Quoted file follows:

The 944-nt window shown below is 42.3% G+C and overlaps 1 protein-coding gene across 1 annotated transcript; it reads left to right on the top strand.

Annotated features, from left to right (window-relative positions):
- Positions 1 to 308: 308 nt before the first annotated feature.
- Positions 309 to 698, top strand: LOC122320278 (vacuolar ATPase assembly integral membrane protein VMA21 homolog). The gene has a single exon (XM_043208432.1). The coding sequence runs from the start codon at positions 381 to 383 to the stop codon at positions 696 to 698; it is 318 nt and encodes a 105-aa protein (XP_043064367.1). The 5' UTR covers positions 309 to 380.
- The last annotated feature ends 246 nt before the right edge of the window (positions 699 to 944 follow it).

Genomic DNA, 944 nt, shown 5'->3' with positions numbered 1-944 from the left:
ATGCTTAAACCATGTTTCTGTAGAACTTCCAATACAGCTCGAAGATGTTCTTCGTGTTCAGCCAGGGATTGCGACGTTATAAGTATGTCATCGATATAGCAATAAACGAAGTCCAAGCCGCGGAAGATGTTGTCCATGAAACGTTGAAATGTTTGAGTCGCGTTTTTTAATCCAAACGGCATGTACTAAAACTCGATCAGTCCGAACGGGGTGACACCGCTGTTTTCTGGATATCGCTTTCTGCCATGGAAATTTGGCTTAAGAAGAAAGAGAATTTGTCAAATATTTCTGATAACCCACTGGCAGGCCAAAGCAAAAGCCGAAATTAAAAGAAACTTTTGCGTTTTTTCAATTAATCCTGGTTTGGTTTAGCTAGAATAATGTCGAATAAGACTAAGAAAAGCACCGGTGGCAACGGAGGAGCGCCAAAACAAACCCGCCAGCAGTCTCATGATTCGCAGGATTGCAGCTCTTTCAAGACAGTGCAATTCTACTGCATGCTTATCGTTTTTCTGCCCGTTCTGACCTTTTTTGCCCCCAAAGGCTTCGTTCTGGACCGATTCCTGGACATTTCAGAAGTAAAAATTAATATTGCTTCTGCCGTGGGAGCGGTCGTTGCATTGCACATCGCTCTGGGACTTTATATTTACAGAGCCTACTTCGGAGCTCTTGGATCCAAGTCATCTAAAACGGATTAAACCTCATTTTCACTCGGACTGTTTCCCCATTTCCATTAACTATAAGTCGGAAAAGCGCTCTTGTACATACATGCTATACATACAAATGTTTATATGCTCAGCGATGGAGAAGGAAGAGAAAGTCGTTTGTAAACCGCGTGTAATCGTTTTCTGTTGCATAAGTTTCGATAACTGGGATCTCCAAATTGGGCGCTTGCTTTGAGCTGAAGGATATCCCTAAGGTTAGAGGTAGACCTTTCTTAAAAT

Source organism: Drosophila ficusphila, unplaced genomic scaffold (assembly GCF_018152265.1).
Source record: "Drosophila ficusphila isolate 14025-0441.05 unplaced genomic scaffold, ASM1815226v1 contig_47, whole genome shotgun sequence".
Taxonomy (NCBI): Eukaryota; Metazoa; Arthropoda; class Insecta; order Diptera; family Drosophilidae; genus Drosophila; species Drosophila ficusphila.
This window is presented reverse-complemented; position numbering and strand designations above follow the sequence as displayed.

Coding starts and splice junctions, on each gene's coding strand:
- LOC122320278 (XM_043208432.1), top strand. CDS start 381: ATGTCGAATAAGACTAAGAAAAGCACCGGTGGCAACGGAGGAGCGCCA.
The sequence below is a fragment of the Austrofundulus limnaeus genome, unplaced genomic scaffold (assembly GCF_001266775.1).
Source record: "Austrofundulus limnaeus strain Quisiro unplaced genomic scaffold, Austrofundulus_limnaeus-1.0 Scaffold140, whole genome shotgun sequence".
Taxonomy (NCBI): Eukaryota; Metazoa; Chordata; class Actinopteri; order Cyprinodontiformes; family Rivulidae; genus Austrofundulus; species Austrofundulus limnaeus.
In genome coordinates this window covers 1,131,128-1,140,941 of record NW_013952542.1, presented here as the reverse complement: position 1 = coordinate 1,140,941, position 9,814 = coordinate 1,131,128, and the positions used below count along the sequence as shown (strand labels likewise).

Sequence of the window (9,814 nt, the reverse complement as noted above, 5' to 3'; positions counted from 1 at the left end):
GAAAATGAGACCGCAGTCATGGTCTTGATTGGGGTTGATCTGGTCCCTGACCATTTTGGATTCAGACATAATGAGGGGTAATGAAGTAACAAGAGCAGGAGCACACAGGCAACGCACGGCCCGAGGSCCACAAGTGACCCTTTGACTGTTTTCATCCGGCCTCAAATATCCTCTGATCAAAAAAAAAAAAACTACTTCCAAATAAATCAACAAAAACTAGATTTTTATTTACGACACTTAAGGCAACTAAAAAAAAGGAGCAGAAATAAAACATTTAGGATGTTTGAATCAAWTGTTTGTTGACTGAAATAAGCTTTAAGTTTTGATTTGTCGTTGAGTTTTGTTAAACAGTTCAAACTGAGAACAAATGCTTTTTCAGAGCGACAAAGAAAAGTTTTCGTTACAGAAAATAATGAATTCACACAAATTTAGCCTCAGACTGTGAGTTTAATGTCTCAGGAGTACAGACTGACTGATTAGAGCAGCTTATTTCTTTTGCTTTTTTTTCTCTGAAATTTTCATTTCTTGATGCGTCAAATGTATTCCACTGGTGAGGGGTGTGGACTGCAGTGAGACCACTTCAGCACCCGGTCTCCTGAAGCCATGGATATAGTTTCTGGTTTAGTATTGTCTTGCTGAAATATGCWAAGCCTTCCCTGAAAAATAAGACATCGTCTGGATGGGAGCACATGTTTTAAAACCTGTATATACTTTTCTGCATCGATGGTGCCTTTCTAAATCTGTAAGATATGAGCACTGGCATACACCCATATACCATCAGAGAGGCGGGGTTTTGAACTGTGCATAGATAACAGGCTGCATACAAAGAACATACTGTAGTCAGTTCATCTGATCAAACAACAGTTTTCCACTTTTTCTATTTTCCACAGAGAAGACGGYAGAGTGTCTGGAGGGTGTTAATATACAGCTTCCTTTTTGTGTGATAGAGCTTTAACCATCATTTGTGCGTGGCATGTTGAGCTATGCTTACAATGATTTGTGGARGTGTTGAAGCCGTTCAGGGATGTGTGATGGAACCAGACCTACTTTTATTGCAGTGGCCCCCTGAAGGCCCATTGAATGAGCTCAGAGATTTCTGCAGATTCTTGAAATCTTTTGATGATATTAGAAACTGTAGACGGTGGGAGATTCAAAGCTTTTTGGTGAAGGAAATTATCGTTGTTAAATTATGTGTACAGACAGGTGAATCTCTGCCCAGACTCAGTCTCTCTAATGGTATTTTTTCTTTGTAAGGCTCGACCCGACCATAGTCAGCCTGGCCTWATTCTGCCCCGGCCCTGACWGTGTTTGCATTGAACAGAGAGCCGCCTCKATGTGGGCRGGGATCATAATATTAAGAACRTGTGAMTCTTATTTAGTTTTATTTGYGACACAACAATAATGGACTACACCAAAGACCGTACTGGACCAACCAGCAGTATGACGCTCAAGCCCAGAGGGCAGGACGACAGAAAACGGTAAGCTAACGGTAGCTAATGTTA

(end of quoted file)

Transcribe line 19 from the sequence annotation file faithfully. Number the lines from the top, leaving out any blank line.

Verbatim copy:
GAAAATGAGACCGCAGTCATGGTCTTGATTGGGGTTGATCTGGTCCCTGACCATTTTGGATTCAGACATAATGAGGGGTAATGAAGTAACAAGAGCAGGAGCACACAGGCAACGCACGGCCCGAGGSCCACAAGTGACCCTTTGACTGTTTTCATCCGGCCTCAAATATCCTCTGATCAAAAAAAAAAAAACTACTTCCAAATAAATCAACAAAAACTAGATTTTTATTTACGACACTTAAGGCAACTAAAAAAAAGGAGCAGAAATAAAACATTTAGGATGTTTGAATCAAWTGTTTGTTGACTGAAATAAGCTTTAAGTTTTGATTTGTCGTTGAGTTTTGTTAAACAGTTCAAACTGAGAACAAATGCTTTTTCAGAGCGACAAAGAAAAGTTTTCGTTACAGAAAATAATGAATTCACACAAATTTAGCCTCAGACTGTGAGTTTAATGTCTCAGGAGTACAGACTGACTGATTAGAGCAGCTTATTTCTTTTGCTTTTTTTTCTCTGAAATTTTCATTTCTTGATGCGTCAAATGTATTCCACTGGTGAGGGGTGTGGACTGCAGTGAGACCACTTCAGCACCCGGTCTCCTGAAGCCATGGATATAGTTTCTGGTTTAGTATTGTCTTGCTGAAATATGCWAAGCCTTCCCTGAAAAATAAGACATCGTCTGGATGGGAGCACATGTTTTAAAACCTGTATATACTTTTCTGCATCGATGGTGCCTTTCTAAATCTGTAAGATATGAGCACTGGCATACACCCATATACCATCAGAGAGGCGGGGTTTTGAACTGTGCATAGATAACAGGCTGCATACAAAGAACATACTGTAGTCAGTTCATCTGATCAAACAACAGTTTTCCACTTTTTCTATTTTCCACAGAGAAGACGGYAGAGTGTCTGGAGGGTGTTAATATACAGCTTCCTTTTTGTGTGATAGAGCTTTAACCATCATTTGTGCGTGGCATGTTGAGCTATGCTTACAATGATTTGTGGARGTGTTGAAGCCGTTCAGGGATGTGTGATGGAACCAGACCTACTTTTATTGCAGTGGCCCCCTGAAGGCCCATTGAATGAGCTCAGAGATTTCTGCAGATTCTTGAAATCTTTTGATGATATTAGAAACTGTAGACGGTGGGAGATTCAAAGCTTTTTGGTGAAGGAAATTATCGTTGTTAAATTATGTGTACAGACAGGTGAATCTCTGCCCAGACTCAGTCTCTCTAATGGTATTTTTTCTTTGTAAGGCTCGACCCGACCATAGTCAGCCTGGCCTWATTCTGCCCCGGCCCTGACWGTGTTTGCATTGAACAGAGAGCCGCCTCKATGTGGGCRGGGATCATAATATTAAGAACRTGTGAMTCTTATTTAGTTTTATTTGYGACACAACAATAATGGACTACACCAAAGACCGTACTGGACCAACCAGCAGTATGACGCTCAAGCCCAGAGGGCAGGACGACAGAAAACGGTAAGCTAACGGTAGCTAATGTTA